A model-based approach to device evaluation may offer decision-changing insights into medical device efficacy and durability, according to a perspective published Oct. 20 New England Journal of Medicine.
Lisa G. Suter, MD, of the Yale School of Medicine, and colleagues, used a “state-transition” computer-simulation model to evaluate the likelihood of having to repair or replace a knee arthroplasty. According to the article, more than 600,000 total knee arthroplasty procedures are performed each year, with 85 percent of recipients reporting functional improvement against an annual failure rate of 0.5 to 1.6 percent. Each year, the FDA approves more than 35 new systems or components for the procedure.
According to Suter’s model, after 20 years, 19 percent of patients who were healthy and between ages 50 and 59 at the time of a total knee arthroplasty would have died, as would 86 percent of those who were between ages 70 and 79 who had coexisting conditions. Of the former group, 65 percent would have been alive with their original implant, and 11 percent of the latter would as well.
The risk of requiring revision surgery, they wrote, would be higher among younger patients, which can partly be attributed to the higher likelihood of death among older patients.
“Our findings suggest that there can be no one-size-fits-all approach to the use of innovative devices,” wrote Suter et al. “In the case of total knee arthroplasty, a patient’s life expectancy has a marked effect on his or her anticipated benefit from improvements in durability over existing implants, whose survival rates are already excellent.”
Though lowering the risk of device failure is beneficial, even if minutely, the improvements are not likely to equally benefit all patients, the authors wrote, and innovative technologies could increase the risk of short-term complications. “Furthermore, these technologies typically cost more than their predecessors,” they added. “These considerations may further restrict the populations in which an innovative device offers good value.”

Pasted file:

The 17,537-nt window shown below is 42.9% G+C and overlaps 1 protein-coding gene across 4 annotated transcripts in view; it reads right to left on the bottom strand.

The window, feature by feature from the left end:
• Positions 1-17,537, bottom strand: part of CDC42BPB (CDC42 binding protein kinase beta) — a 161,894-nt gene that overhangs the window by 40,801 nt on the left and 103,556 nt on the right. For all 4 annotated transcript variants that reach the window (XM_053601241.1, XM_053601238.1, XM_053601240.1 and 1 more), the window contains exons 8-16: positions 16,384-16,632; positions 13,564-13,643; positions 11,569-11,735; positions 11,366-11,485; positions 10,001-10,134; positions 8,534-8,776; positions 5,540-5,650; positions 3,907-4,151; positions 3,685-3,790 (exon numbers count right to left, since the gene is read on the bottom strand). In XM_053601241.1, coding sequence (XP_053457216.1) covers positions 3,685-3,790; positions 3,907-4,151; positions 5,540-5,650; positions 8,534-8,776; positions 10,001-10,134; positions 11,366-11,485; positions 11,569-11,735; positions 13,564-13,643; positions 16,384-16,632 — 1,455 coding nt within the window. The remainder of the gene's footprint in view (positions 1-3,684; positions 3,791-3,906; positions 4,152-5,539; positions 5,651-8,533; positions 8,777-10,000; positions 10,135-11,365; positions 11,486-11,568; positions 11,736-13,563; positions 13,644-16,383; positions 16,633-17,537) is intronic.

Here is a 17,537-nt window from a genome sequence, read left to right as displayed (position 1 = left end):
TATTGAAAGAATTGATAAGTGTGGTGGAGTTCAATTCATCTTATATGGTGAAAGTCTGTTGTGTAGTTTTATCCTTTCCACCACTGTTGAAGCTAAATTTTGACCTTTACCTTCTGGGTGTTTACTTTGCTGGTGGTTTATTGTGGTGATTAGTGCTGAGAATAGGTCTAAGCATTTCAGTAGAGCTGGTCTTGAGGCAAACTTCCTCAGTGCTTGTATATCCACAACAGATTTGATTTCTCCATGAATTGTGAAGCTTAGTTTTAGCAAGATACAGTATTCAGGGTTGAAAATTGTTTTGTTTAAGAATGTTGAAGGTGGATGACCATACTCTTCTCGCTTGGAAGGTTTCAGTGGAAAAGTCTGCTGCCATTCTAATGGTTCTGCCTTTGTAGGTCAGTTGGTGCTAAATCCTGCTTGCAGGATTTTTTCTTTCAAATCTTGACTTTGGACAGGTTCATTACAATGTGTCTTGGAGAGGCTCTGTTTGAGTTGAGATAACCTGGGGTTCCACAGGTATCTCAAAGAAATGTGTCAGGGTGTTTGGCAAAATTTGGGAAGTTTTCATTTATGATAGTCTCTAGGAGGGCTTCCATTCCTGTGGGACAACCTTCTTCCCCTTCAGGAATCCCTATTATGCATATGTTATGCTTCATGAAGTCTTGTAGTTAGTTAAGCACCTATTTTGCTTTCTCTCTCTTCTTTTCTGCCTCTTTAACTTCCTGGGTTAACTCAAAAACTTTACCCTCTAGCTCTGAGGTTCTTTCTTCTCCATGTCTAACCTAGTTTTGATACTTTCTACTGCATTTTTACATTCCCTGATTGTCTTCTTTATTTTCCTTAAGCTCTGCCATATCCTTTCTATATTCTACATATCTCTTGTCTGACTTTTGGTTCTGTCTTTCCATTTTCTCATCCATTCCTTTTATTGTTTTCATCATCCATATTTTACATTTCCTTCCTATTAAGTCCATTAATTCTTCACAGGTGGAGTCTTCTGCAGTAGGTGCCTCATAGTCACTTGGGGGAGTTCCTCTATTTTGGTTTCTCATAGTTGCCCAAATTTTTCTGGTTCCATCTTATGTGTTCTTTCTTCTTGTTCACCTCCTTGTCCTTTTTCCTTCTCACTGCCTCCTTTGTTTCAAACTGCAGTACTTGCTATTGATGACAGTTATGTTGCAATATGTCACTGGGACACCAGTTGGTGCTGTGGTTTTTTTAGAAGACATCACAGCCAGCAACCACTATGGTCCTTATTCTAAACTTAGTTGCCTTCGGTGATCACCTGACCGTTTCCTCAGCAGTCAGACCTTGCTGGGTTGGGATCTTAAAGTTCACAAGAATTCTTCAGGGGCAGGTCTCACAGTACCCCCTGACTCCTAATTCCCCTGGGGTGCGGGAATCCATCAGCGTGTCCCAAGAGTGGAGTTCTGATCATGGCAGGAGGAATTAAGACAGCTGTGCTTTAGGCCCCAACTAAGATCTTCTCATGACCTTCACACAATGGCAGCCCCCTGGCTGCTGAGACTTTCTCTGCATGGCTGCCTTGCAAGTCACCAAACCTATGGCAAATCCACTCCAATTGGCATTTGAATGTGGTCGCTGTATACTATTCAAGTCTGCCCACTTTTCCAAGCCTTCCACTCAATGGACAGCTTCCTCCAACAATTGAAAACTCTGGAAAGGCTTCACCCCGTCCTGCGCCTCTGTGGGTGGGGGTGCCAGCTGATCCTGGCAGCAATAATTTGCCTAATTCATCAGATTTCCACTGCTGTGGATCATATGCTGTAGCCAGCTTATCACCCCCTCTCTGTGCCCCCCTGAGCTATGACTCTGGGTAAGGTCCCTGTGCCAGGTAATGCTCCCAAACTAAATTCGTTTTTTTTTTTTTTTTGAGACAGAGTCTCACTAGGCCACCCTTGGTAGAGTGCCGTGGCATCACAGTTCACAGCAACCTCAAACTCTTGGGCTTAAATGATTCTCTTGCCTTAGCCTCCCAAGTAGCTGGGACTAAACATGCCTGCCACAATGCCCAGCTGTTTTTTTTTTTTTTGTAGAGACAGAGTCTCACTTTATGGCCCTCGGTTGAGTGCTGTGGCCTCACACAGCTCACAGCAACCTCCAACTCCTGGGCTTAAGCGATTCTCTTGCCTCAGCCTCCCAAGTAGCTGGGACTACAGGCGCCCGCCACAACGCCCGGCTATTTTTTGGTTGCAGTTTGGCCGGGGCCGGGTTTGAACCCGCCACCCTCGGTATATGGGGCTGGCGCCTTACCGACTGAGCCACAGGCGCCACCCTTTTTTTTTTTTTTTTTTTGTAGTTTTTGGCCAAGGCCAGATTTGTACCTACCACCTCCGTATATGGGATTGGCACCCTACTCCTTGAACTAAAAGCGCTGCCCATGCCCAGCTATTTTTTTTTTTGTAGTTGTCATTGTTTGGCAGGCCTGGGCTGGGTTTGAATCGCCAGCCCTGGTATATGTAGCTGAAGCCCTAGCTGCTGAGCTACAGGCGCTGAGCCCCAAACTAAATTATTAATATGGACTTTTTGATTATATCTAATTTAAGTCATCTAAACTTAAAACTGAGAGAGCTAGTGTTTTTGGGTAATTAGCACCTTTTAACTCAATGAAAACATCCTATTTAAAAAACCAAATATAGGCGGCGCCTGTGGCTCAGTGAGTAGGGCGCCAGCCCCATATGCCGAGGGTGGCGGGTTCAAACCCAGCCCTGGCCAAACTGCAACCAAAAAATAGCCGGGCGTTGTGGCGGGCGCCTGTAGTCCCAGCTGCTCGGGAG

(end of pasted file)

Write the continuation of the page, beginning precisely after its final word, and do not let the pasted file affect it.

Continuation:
While the Institute of Medicine has called for the replacement of the 510(k) process, the Yale researchers suggested traditional approaches to clinical investigation don’t evaluate all the necessary considerations, such as likely improvements in efficacy and durability. A model-based approach may bring important clarifications to light.
“Model-based evaluations could help define the thresholds for complication and efficacy rates and costs that would be required to improve on existing device performance while maintaining acceptable economic value,” the authors concluded. “This information could then inform postmarketing surveillance efforts, triggering reviews at prespecified efficacy or complication thresholds and facilitating rapid application of new data as they become available.”